quite well if fed free-choice. However, creating distinct
mealtimes helps in housebreaking puppies, and it can be very
difficult to change to free choice with most young dogs, who
instinctively tend to gorge themselves — like many people I
know — at a buffet! Most cats do well, but unfortunately many
owners will refill the bowl whenever it starts to get low,
rather than limiting the pet to a specific volume per day.
Fresh water should always be provided freechoice, the only
reasonable exception being the limiting of consumption near
bedtime while housebreaking puppies.

MOTHER:How can you tell if your dog or cat is not getting proper
nutrition, despite the fact that it may be getting enough
food?

A.M.: Any pet that is losing
weight while eating the same amount of food and maintaining a
steady activity level has a medical condition and should be
examined by a veterinarian as soon as the weight loss is
noticed. Parasitism, diabetes, kidney failure, and a variety
of intestinal maladies are all potential culprits. Likewise,
any dramatic increase in water consumption warrants a visit
to your vet.

MOTHER:Finally, are food
allergies common among pets? What are the telltale
signs to watch for?

A.M.: Food
allergies are almost always manifested by itchiness and are
always acquired rather than inherited. We do not see food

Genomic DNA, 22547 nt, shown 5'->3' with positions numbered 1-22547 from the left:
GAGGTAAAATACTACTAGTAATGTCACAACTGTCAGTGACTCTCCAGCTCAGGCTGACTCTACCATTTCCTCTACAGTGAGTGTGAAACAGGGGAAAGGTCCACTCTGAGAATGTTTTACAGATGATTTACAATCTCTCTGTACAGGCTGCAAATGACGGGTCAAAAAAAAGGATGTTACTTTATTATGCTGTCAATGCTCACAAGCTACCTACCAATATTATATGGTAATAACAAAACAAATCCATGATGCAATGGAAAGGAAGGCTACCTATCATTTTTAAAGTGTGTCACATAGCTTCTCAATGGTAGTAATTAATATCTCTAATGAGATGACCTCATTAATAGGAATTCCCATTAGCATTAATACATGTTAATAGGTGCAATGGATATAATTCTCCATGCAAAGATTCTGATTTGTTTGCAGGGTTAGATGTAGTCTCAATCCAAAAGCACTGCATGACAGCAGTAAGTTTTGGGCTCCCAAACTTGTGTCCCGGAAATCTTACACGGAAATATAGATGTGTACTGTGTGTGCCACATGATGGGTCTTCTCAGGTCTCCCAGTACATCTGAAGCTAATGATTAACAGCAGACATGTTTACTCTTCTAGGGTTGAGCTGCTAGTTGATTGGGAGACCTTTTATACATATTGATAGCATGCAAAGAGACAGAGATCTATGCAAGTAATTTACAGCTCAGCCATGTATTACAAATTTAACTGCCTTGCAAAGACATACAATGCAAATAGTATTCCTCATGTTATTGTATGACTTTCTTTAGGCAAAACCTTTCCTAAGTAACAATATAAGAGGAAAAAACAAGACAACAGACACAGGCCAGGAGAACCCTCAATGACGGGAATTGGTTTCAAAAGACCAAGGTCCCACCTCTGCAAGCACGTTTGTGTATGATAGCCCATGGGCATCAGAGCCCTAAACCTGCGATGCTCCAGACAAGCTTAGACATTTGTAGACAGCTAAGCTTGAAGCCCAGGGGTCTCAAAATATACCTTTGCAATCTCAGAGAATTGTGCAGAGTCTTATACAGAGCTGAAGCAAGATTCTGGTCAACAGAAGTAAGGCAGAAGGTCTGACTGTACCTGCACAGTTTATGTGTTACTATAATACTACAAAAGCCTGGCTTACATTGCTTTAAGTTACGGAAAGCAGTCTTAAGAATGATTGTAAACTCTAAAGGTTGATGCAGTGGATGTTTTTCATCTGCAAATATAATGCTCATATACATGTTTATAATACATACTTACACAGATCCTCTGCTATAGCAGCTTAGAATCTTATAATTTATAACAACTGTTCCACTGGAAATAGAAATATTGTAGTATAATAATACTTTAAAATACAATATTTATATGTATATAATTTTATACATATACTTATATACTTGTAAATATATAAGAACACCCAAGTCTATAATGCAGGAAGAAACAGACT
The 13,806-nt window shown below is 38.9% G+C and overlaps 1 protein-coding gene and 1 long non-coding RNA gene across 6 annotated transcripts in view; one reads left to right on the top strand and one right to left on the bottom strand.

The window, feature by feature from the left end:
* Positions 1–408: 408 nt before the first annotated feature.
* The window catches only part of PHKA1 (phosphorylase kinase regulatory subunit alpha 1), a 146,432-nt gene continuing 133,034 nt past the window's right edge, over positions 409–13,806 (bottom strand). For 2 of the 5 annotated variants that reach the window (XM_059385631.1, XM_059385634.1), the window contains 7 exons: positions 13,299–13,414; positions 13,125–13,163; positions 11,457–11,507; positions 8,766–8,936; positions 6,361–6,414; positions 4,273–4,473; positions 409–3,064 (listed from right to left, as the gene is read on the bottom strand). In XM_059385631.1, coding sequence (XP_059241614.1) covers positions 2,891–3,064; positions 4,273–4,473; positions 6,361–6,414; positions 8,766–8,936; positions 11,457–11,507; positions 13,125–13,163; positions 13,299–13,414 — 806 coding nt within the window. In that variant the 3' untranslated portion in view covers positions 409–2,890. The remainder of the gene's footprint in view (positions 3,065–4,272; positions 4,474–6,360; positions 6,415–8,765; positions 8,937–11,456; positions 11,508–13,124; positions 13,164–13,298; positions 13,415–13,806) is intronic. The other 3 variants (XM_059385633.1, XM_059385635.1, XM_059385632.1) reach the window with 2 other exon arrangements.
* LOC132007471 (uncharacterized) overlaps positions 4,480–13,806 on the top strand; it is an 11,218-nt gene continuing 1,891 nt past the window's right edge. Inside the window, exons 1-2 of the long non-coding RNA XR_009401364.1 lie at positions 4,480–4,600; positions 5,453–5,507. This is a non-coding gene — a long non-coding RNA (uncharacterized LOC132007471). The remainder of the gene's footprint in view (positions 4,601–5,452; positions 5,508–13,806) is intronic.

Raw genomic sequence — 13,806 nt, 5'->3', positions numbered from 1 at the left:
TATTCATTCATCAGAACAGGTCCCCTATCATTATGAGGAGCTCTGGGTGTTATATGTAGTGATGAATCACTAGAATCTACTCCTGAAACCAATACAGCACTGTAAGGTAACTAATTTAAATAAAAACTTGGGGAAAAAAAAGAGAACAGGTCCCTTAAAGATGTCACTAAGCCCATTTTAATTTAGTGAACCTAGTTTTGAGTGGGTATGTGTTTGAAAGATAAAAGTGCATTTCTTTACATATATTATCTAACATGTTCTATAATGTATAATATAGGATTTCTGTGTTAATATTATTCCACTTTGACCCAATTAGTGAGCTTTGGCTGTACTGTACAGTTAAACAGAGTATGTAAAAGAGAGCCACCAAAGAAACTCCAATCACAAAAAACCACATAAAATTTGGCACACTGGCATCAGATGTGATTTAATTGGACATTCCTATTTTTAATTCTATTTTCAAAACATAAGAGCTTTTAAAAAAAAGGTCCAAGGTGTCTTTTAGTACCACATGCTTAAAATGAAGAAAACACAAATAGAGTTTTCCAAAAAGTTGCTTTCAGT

allergies that pets ‘grow out of,’ as may occur in people.
The best way to identify a food allergy is to avoid giving
your pet the potential offending substance to see if the
symptoms go away. This may take six to eight weeks on a
different diet, and many itchy pets will need medication in
the meantime to stay comfortable.

Unfortunately, most pets
with with an allergy to one substance invariably have
allergies to many others, and so these animals are quite
likely to eventually develop allergies to substances in the
new food. There does not appear to be any one pet food
ingredient that contains more potent allergenic substances
than any other.

I should also mention that there are many
more pets with inhalant allergies causing the same itchiness.
The current technology of using blood testing to
differentiate what a pet is allergic to — food or
inhalant — seems to be only about 50% accurate. Flip a coin
until improved testing is available.